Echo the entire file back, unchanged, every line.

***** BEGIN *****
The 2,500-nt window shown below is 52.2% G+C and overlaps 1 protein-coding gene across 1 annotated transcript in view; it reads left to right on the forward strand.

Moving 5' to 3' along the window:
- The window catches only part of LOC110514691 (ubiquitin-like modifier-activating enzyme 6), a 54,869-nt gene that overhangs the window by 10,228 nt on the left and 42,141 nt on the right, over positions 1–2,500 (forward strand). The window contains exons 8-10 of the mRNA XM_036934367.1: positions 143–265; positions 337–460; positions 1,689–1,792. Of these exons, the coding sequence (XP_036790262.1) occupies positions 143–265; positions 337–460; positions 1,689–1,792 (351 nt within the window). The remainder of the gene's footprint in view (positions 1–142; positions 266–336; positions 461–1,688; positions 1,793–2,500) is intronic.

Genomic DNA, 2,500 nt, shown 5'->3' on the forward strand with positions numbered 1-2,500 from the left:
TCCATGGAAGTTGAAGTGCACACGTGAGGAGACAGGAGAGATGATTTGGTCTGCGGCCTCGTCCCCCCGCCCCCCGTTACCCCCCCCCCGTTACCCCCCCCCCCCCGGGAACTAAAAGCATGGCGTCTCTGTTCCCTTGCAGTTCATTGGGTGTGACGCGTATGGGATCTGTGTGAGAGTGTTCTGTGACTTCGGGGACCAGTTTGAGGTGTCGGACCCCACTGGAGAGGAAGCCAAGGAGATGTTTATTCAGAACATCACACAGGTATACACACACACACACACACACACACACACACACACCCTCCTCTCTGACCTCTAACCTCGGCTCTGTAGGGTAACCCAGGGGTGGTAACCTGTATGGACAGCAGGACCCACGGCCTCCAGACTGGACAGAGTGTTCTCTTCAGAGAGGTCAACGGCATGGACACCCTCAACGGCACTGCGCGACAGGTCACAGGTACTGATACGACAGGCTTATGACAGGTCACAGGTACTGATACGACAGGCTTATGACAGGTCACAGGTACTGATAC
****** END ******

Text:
The 2,500-nt window shown below is 52.2% G+C and overlaps 1 protein-coding gene across 1 annotated transcript in view; it reads left to right on the forward strand.

Moving 5' to 3' along the window:
- The window catches only part of LOC110514691 (ubiquitin-like modifier-activating enzyme 6), a 54,869-nt gene that overhangs the window by 10,228 nt on the left and 42,141 nt on the right, over positions 1–2,500 (forward strand). The window contains exons 8-10 of the mRNA XM_036934367.1: positions 143–265; positions 337–460; positions 1,689–1,792. Of these exons, the coding sequence (XP_036790262.1) occupies positions 143–265; positions 337–460; positions 1,689–1,792 (351 nt within the window). The remainder of the gene's footprint in view (positions 1–142; positions 266–336; positions 461–1,688; positions 1,793–2,500) is intronic.

Genomic DNA, 2,500 nt, shown 5'->3' on the forward strand with positions numbered 1-2,500 from the left:
TCCATGGAAGTTGAAGTGCACACGTGAGGAGACAGGAGAGATGATTTGGTCTGCGGCCTCGTCCCCCCGCCCCCCGTTACCCCCCCCCCGTTACCCCCCCCCCCCCGGGAACTAAAAGCATGGCGTCTCTGTTCCCTTGCAGTTCATTGGGTGTGACGCGTATGGGATCTGTGTGAGAGTGTTCTGTGACTTCGGGGACCAGTTTGAGGTGTCGGACCCCACTGGAGAGGAAGCCAAGGAGATGTTTATTCAGAACATCACACAGGTATACACACACACACACACACACACACACACACACACCCTCCTCTCTGACCTCTAACCTCGGCTCTGTAGGGTAACCCAGGGGTGGTAACCTGTATGGACAGCAGGACCCACGGCCTCCAGACTGGACAGAGTGTTCTCTTCAGAGAGGTCAACGGCATGGACACCCTCAACGGCACTGCGCGACAGGTCACAGGTACTGATACGACAGGCTTATGACAGGTCACAGGTACTGATACGACAGGCTTATGACAGGTCACAGGTACTGATAC